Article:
[There is a section here where Volta discusses the "columnar apparatus," giving instructions on building and efficient running of the pile.]
The current of the electric fluid, impelled and excited by such a number and variety of different conductors, silver, zinc, and water, disposed alternately in the manner above described, excites not only contractions and spasms in the muscles, convulsions more or less violent in the limbs through which it passes in its course; but is irritates also the organs of taste, sight, hearing, and feeling, properly so called, and produces in them sensations peculiar to each.
What proof more evident of the continuation of the electric current as long as the communication of the conductors forming the circle is continued?----and that such a current is only suspended by interrupting that communication? This endless circulation of the electric fluid (this perpetual motion) may appear paradoxical and even inexplicable, but it is no less true and real; and you feel it, as I may say, with your hands. Another evident proof may be drawn from this circumstance, that in such experiments you often experience, at the moment when the circle is suddenly interrupted, a shock, a pricking, and agitation, according to circumstances, in the same manner as at the moment when it is completed; with this only difference, that these sensations, occasioned by a kind of reflux of the electric fluid, or by the shock which arises from the sudden suspension of its current are of less strength. But I have no need, and this is not the place to bring forward proofs of such endless circulation of the electric fluid in a circle of conductors, where there are some, which , by being of a different kind, perform, by their mutual contact, the office of exciters or movers: this proposition, which I advanced in my first researches and discoveries on the subject of galvanism, and always maintained by supporting them with new facts and experiments, will, I hope, meet with no opposers.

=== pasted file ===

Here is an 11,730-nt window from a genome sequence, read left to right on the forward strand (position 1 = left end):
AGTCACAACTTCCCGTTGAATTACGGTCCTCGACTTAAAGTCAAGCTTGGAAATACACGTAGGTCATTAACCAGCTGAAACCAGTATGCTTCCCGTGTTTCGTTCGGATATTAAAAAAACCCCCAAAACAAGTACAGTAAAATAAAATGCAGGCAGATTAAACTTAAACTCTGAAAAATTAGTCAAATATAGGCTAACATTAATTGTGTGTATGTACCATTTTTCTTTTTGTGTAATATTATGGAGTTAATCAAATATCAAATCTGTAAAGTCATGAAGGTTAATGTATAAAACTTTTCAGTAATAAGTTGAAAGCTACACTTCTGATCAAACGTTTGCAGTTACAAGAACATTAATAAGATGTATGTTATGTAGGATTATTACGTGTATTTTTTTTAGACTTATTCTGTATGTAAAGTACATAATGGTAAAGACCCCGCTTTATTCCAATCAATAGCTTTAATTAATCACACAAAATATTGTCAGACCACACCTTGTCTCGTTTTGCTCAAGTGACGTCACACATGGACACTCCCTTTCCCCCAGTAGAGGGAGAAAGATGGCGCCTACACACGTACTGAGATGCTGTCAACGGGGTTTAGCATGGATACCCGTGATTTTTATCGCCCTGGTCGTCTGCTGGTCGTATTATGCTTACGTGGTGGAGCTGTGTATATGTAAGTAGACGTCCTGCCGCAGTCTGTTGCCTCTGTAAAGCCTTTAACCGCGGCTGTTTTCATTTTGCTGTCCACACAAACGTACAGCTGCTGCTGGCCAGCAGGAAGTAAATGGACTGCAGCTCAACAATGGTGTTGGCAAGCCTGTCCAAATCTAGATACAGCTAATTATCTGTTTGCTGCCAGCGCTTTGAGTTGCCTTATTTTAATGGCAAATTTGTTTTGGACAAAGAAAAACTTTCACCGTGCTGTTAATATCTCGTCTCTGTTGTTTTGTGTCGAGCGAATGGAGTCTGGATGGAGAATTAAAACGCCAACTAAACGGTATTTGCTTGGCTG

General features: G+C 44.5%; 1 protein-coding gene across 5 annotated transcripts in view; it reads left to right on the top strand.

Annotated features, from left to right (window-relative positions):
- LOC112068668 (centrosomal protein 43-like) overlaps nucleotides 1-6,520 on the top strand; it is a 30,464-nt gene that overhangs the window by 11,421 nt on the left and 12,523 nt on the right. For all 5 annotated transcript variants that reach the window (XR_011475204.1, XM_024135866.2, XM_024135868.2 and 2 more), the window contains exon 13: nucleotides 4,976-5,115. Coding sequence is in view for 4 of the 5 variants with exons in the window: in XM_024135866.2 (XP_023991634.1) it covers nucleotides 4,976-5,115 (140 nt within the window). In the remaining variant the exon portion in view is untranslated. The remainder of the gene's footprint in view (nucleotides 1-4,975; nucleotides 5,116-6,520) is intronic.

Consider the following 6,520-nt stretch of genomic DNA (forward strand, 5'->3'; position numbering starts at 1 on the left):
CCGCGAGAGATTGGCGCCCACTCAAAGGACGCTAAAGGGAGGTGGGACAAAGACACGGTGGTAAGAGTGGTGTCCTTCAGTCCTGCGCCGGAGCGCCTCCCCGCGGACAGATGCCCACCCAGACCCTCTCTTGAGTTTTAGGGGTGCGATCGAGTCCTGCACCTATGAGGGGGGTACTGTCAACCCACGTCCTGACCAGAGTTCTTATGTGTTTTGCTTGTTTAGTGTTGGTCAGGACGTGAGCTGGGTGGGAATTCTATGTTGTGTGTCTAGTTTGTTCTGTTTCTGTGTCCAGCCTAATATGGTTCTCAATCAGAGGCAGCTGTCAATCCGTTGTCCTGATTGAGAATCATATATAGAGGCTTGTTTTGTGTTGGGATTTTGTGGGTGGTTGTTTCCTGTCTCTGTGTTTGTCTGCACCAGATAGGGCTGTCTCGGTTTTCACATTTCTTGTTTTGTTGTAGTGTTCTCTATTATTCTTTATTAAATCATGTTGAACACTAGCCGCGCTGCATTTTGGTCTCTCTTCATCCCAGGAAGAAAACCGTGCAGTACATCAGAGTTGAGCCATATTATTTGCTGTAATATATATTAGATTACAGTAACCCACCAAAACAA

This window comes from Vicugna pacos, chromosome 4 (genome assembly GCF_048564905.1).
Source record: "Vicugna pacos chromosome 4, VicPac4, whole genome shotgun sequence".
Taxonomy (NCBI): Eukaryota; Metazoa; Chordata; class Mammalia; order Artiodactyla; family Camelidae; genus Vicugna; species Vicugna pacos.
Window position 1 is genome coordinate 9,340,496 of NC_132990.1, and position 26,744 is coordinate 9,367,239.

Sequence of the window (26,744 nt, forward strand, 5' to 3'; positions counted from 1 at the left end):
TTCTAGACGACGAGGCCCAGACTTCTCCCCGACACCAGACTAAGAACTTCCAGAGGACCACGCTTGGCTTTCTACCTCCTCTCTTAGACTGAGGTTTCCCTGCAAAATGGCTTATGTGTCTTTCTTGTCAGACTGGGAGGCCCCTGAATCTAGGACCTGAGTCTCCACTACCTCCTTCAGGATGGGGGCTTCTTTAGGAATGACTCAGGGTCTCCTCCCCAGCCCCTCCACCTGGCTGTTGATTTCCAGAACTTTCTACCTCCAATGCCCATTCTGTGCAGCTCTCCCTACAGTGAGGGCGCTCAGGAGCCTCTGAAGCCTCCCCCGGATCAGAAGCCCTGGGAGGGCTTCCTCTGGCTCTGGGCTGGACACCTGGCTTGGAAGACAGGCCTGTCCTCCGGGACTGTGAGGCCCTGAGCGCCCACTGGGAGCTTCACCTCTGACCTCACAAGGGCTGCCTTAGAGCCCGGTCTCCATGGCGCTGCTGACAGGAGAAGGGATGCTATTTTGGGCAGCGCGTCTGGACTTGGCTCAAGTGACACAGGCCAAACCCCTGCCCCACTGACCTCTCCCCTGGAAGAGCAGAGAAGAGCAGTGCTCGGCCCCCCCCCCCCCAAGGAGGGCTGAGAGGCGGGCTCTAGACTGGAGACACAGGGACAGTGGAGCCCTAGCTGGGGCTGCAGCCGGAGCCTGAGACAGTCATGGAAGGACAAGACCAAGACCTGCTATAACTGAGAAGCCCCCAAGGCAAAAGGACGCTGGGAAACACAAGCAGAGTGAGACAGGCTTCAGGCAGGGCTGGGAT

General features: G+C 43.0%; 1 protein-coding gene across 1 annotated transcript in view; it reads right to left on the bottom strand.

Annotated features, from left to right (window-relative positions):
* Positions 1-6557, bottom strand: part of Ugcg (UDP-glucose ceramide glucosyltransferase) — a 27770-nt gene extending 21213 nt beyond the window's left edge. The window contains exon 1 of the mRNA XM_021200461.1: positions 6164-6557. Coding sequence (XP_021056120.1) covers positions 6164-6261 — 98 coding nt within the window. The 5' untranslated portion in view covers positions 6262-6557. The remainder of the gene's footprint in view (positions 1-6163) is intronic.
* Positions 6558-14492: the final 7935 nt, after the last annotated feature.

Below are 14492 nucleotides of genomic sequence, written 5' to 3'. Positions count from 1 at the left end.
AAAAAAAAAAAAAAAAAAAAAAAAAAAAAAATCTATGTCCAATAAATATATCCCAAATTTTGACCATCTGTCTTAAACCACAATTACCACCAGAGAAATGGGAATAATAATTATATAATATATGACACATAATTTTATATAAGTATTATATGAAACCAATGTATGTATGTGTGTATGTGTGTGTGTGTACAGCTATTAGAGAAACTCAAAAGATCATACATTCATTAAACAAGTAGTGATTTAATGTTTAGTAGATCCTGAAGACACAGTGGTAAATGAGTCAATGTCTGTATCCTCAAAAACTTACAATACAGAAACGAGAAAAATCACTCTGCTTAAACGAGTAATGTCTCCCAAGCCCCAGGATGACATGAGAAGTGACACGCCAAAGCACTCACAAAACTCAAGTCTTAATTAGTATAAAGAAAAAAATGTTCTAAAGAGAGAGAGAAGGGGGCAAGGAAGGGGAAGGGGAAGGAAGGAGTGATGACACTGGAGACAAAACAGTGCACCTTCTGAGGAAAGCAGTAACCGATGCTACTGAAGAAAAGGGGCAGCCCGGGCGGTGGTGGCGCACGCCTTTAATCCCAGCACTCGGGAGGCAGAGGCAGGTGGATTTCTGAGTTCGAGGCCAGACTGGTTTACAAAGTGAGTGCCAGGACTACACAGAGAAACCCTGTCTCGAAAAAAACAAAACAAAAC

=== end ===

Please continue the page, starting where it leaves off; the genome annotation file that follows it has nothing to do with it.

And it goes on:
To what electricity then, or to what instrument ought the organ of the torpedo or electric eel, &c. to be compared? To that which I have constructed according to the new principle of electricity, discovered by me some years ago, and which my successive experiments, particularly those with which I am at present engaged, have so well confirmed, viz. that conductors are also, in certain cases, exciters of electricity in the case of the mutual contact of those of different kinds, &c. in that apparatus which I have named the artificial electric organ, and which being at the bottom the same as the natural organ of the torpedo, resembles it also in its form, as I have advanced.